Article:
Back in college, which seems like forever ago and a day, I took a creative writing course. Although I loved to read, it seemed to me that turning into a mermaid was easier than writing a story. But I needed a humanities course and it was the only one offered that semester.
I walked into the class and the first thing that struck me was the professor, who looked like a mix between an evil villain and a leprechaun. He was about five feet and some odd inches with hair the color of red clay and a pointy beard to match. His trousers were hitched almost near the center of his chest and he wore wingtip shoes. A pointer was always in his hand, which he rarely used to emphasize any fact, so I figured it was some kind of threat to keep us in line. Right off the bat he scared me, and his opening remark didn’t assuage my fears. It was similar to today’s reality shows. He said, “Only one of you will end up passing this course.” Game on.
I put more effort into the writing homework than I did on statistics, which is really saying something since I spent about 14 hours a week trying to get through that maze of numbers. Nevertheless, I ended up with a final short story entitled, “The King of Clubs.” It was the tale of a young girl in college who squandered her time in a bar down the street from the campus. That described half of the girls in my dorm, so the plot was easy to come up with. Back then I had to write the drafts on a legal pad because there were no word processors. The finished product had to be typed on a manual typewriter and there was no such thing as correction tape. Egads!!!!!!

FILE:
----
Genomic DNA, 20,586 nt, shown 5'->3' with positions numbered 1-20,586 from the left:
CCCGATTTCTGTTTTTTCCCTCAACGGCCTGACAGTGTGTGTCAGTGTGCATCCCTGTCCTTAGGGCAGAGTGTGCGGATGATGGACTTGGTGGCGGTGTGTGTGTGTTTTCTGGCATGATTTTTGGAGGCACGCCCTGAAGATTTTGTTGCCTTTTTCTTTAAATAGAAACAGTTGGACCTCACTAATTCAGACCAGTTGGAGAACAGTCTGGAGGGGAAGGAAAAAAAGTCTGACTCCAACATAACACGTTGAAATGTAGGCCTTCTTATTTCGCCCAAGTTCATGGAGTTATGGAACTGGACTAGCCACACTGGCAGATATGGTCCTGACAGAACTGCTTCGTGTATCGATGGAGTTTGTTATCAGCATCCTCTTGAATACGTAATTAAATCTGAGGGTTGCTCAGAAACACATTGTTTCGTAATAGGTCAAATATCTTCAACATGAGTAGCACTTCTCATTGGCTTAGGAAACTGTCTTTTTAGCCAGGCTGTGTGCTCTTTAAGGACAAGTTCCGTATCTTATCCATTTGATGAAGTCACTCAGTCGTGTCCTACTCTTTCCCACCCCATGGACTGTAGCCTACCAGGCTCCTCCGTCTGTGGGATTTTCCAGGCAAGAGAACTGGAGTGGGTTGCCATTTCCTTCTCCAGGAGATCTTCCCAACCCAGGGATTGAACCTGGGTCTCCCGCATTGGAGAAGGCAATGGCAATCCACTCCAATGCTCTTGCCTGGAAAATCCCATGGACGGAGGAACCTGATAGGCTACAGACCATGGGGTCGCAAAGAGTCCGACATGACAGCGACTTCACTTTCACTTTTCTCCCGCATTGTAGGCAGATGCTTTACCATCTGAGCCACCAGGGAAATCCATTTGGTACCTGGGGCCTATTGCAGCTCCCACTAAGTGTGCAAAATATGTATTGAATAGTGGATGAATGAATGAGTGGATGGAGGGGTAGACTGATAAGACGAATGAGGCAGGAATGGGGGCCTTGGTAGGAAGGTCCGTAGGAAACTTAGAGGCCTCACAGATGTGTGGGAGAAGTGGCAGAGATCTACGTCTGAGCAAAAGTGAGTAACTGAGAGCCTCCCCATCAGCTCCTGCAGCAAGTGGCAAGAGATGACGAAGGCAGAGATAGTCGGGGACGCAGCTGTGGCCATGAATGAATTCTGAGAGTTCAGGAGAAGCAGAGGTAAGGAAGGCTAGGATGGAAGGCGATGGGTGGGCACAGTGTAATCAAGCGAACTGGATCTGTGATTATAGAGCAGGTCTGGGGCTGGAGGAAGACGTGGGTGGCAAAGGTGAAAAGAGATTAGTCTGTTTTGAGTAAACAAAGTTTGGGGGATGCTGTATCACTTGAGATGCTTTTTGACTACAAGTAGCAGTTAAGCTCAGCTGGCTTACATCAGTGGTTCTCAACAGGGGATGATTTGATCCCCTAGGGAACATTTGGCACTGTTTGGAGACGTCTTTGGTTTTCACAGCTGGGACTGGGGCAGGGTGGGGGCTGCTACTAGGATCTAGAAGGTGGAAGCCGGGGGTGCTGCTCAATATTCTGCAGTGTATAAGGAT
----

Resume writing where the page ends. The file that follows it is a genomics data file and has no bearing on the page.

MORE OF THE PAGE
The day the final paper was due, I practically crept up to his desk to add my creation to the ever-growing stack of fiction, only one of which would pass his final inspection. Harry Potter’s cloak of invisibility could have come in handy because I didn’t want him to actually see me and associate my face with failure. Nevertheless, "The King of Clubs” made it to the grading pile. I walked back to the dorm that day as if I were walking down a gangplank.
That class met on Tuesdays and Thursdays. On Wednesday night of finals week, my stomach was like a rock tumbler. I didn’t want to be one of the 39 out of 40 that would fail the course. But I wasn’t going to feel any better until I knew my fate and at ten o’clock the following morning I started out to the final session of that creative writing course.
He was one of those instructors that folded papers in half long-wise, so you had to open each one like a greeting card to find out your grade, with all the associated comments and strike outs in stunning red. But most of the greeting cards today were going to offer sympathy. I prayed I would get the one that read, “Congratulations.”
He always arranged our papers in alphabetical order by last name. Mine began with “C,” and the moment he began the walk to my desk was predictable. As the paper finished its return journey back to me, my rock tumbler stomach was going a mile a minute. I paused before I slowly opened my card and nearly lost my breakfast over what I read.
“Nice work, Holly. Not only do you pass, but you get an A. I’ve never given an A. Never.”
I slapped the paper shut, not wanting anyone else to see my grade, or the bold red comments, just in case the other students would want to take the winner into a back alley.
All these years later, I still remember that instructor and that moment. He pushed me harder than I have ever been pushed, yet because of the grade on that paper, I continued writing.
As far as “The King of Clubs,” well, I lost that paper somewhere along the paths of my life. And that’s okay except that I sure do wish I could remember its ending.